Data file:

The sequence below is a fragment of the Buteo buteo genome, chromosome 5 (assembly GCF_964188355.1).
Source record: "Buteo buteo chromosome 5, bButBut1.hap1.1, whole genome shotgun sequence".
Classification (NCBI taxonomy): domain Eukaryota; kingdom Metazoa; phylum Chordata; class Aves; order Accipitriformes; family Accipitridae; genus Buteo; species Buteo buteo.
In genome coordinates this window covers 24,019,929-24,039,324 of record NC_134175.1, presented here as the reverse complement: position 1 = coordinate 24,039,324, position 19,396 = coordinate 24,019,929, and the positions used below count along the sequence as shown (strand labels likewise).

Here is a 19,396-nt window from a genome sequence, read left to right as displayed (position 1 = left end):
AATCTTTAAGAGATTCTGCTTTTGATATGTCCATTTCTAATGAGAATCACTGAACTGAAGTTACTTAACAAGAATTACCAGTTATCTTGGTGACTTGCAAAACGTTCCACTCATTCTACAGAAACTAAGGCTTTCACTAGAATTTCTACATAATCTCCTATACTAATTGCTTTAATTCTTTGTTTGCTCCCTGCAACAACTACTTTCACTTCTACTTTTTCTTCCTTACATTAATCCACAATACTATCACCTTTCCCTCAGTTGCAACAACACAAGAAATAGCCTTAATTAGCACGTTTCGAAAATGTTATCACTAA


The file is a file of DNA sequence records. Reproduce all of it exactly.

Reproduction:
The sequence below is a fragment of the Buteo buteo genome, chromosome 5 (assembly GCF_964188355.1).
Source record: "Buteo buteo chromosome 5, bButBut1.hap1.1, whole genome shotgun sequence".
Classification (NCBI taxonomy): domain Eukaryota; kingdom Metazoa; phylum Chordata; class Aves; order Accipitriformes; family Accipitridae; genus Buteo; species Buteo buteo.
In genome coordinates this window covers 24,019,929-24,039,324 of record NC_134175.1, presented here as the reverse complement: position 1 = coordinate 24,039,324, position 19,396 = coordinate 24,019,929, and the positions used below count along the sequence as shown (strand labels likewise).

Here is a 19,396-nt window from a genome sequence, read left to right as displayed (position 1 = left end):
AATCTTTAAGAGATTCTGCTTTTGATATGTCCATTTCTAATGAGAATCACTGAACTGAAGTTACTTAACAAGAATTACCAGTTATCTTGGTGACTTGCAAAACGTTCCACTCATTCTACAGAAACTAAGGCTTTCACTAGAATTTCTACATAATCTCCTATACTAATTGCTTTAATTCTTTGTTTGCTCCCTGCAACAACTACTTTCACTTCTACTTTTTCTTCCTTACATTAATCCACAATACTATCACCTTTCCCTCAGTTGCAACAACACAAGAAATAGCCTTAATTAGCACGTTTCGAAAATGTTATCACTAA